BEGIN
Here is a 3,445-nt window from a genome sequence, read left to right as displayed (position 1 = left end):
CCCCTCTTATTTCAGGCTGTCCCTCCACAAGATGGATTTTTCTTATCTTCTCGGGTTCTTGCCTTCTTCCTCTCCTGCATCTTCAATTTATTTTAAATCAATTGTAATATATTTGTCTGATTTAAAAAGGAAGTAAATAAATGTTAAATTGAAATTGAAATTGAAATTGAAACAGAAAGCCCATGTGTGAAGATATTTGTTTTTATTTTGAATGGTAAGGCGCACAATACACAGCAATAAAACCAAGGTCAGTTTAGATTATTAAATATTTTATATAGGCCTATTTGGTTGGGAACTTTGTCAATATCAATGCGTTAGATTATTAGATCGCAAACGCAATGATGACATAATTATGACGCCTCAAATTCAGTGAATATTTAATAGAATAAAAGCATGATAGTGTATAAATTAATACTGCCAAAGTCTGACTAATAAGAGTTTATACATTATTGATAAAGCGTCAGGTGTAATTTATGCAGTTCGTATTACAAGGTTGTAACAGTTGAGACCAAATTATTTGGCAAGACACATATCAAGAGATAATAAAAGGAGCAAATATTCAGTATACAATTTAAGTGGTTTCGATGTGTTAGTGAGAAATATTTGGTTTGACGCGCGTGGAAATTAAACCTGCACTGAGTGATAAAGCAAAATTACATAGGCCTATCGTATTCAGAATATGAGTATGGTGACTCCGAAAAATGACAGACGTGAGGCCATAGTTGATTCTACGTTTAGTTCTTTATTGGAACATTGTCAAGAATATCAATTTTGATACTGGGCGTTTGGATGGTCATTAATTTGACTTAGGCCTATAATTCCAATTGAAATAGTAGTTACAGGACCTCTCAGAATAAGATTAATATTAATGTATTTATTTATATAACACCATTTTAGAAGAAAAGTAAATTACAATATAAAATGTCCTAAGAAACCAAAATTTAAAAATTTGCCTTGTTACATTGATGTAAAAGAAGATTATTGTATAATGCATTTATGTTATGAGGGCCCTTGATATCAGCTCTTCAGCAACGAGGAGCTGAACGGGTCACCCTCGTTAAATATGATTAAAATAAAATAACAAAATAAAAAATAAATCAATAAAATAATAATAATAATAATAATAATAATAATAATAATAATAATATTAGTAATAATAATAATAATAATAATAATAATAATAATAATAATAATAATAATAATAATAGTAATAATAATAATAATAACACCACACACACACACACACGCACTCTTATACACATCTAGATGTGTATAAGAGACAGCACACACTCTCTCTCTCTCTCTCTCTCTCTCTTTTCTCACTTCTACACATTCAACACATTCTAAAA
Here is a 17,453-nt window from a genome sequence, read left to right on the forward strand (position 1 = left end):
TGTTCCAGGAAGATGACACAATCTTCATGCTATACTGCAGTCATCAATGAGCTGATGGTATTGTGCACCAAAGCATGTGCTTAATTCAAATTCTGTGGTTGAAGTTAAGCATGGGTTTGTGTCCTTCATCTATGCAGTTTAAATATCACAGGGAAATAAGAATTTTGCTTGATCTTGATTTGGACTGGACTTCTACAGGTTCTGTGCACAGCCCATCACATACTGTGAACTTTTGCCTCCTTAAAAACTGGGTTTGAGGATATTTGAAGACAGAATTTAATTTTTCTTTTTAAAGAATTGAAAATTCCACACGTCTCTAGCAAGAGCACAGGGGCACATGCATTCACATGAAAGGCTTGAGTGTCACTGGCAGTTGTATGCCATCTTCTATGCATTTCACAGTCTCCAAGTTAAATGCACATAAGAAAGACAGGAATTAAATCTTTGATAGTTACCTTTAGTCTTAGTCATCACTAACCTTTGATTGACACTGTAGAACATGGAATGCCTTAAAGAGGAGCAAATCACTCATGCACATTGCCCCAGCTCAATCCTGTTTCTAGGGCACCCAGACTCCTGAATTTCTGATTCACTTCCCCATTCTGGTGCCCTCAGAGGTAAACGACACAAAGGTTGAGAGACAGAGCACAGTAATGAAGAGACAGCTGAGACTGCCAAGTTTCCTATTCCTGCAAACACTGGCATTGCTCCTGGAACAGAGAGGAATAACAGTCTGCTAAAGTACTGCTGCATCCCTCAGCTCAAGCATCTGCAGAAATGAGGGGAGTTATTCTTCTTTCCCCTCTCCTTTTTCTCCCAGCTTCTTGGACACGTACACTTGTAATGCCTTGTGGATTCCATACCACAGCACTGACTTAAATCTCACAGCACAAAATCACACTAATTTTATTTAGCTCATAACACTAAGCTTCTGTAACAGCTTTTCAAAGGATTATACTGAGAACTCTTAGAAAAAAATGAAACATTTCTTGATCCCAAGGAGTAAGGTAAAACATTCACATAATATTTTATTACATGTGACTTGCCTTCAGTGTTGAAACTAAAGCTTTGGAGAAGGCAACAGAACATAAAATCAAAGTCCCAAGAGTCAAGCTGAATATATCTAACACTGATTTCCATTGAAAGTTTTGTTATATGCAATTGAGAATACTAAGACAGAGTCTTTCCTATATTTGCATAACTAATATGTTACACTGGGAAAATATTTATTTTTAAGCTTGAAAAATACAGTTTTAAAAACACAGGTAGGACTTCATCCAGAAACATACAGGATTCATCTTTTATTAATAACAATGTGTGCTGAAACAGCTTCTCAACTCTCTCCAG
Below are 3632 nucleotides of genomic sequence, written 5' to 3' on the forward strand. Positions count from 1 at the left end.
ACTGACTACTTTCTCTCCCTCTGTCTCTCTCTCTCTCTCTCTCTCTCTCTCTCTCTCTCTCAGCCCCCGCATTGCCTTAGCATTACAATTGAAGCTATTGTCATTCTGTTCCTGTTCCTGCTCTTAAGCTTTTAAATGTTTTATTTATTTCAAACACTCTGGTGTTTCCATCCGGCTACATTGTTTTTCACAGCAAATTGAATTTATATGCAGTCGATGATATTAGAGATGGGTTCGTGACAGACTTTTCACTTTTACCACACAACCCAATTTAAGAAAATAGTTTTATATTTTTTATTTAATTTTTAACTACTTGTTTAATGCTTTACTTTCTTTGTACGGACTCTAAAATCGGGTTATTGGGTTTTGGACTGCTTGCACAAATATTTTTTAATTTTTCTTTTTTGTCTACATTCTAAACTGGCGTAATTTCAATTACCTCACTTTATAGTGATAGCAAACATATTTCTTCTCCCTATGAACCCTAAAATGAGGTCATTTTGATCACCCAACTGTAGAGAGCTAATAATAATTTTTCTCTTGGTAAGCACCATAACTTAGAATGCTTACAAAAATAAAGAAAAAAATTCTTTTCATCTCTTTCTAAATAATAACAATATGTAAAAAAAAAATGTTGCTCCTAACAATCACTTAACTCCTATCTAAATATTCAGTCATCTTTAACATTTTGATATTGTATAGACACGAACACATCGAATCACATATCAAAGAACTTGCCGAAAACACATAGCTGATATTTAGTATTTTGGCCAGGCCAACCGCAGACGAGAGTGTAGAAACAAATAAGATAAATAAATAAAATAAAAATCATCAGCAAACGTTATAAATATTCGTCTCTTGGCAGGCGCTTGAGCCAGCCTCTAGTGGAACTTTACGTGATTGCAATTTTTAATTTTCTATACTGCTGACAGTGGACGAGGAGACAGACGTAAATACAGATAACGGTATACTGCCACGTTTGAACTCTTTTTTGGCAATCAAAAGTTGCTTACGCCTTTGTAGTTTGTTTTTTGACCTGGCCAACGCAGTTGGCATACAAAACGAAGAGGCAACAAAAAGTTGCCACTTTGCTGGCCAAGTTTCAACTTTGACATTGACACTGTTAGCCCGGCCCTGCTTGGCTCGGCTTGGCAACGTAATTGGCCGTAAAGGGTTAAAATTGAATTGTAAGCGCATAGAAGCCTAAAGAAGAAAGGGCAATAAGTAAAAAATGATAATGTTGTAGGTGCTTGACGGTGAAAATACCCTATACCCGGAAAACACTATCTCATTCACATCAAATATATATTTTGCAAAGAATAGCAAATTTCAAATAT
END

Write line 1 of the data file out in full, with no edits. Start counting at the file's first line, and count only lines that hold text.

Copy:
Here is a 3,445-nt window from a genome sequence, read left to right as displayed (position 1 = left end):